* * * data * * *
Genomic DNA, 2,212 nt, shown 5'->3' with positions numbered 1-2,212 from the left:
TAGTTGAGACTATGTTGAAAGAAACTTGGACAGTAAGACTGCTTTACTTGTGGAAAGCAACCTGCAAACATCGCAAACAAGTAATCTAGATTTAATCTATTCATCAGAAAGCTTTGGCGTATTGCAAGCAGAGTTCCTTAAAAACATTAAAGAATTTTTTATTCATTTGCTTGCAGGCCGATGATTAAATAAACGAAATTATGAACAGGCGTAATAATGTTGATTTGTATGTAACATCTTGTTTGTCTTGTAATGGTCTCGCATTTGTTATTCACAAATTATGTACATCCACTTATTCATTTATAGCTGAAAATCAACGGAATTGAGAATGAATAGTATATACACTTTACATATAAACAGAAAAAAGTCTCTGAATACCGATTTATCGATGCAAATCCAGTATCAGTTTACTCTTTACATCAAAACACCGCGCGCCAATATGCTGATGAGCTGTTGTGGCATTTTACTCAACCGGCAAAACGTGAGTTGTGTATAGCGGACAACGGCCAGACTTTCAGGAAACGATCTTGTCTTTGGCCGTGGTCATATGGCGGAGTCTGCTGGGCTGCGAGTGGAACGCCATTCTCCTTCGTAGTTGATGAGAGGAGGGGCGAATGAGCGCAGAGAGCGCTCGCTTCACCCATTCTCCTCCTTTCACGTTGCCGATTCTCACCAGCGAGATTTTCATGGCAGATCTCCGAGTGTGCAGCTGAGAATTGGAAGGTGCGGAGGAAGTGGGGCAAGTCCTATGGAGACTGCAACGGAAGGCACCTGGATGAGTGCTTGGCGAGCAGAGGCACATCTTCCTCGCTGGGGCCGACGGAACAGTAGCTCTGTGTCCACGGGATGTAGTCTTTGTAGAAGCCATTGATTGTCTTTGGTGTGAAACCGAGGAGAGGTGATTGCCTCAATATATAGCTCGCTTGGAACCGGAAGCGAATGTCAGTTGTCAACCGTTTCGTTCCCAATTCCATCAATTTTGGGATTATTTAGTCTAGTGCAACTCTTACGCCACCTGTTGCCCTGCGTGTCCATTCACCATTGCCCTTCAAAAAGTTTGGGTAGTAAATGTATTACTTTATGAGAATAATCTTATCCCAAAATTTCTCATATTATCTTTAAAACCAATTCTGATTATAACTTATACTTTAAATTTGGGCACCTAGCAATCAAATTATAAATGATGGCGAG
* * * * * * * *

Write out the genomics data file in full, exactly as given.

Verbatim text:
Genomic DNA, 2,212 nt, shown 5'->3' with positions numbered 1-2,212 from the left:
TAGTTGAGACTATGTTGAAAGAAACTTGGACAGTAAGACTGCTTTACTTGTGGAAAGCAACCTGCAAACATCGCAAACAAGTAATCTAGATTTAATCTATTCATCAGAAAGCTTTGGCGTATTGCAAGCAGAGTTCCTTAAAAACATTAAAGAATTTTTTATTCATTTGCTTGCAGGCCGATGATTAAATAAACGAAATTATGAACAGGCGTAATAATGTTGATTTGTATGTAACATCTTGTTTGTCTTGTAATGGTCTCGCATTTGTTATTCACAAATTATGTACATCCACTTATTCATTTATAGCTGAAAATCAACGGAATTGAGAATGAATAGTATATACACTTTACATATAAACAGAAAAAAGTCTCTGAATACCGATTTATCGATGCAAATCCAGTATCAGTTTACTCTTTACATCAAAACACCGCGCGCCAATATGCTGATGAGCTGTTGTGGCATTTTACTCAACCGGCAAAACGTGAGTTGTGTATAGCGGACAACGGCCAGACTTTCAGGAAACGATCTTGTCTTTGGCCGTGGTCATATGGCGGAGTCTGCTGGGCTGCGAGTGGAACGCCATTCTCCTTCGTAGTTGATGAGAGGAGGGGCGAATGAGCGCAGAGAGCGCTCGCTTCACCCATTCTCCTCCTTTCACGTTGCCGATTCTCACCAGCGAGATTTTCATGGCAGATCTCCGAGTGTGCAGCTGAGAATTGGAAGGTGCGGAGGAAGTGGGGCAAGTCCTATGGAGACTGCAACGGAAGGCACCTGGATGAGTGCTTGGCGAGCAGAGGCACATCTTCCTCGCTGGGGCCGACGGAACAGTAGCTCTGTGTCCACGGGATGTAGTCTTTGTAGAAGCCATTGATTGTCTTTGGTGTGAAACCGAGGAGAGGTGATTGCCTCAATATATAGCTCGCTTGGAACCGGAAGCGAATGTCAGTTGTCAACCGTTTCGTTCCCAATTCCATCAATTTTGGGATTATTTAGTCTAGTGCAACTCTTACGCCACCTGTTGCCCTGCGTGTCCATTCACCATTGCCCTTCAAAAAGTTTGGGTAGTAAATGTATTACTTTATGAGAATAATCTTATCCCAAAATTTCTCATATTATCTTTAAAACCAATTCTGATTATAACTTATACTTTAAATTTGGGCACCTAGCAATCAAATTATAAATGATGGCGAG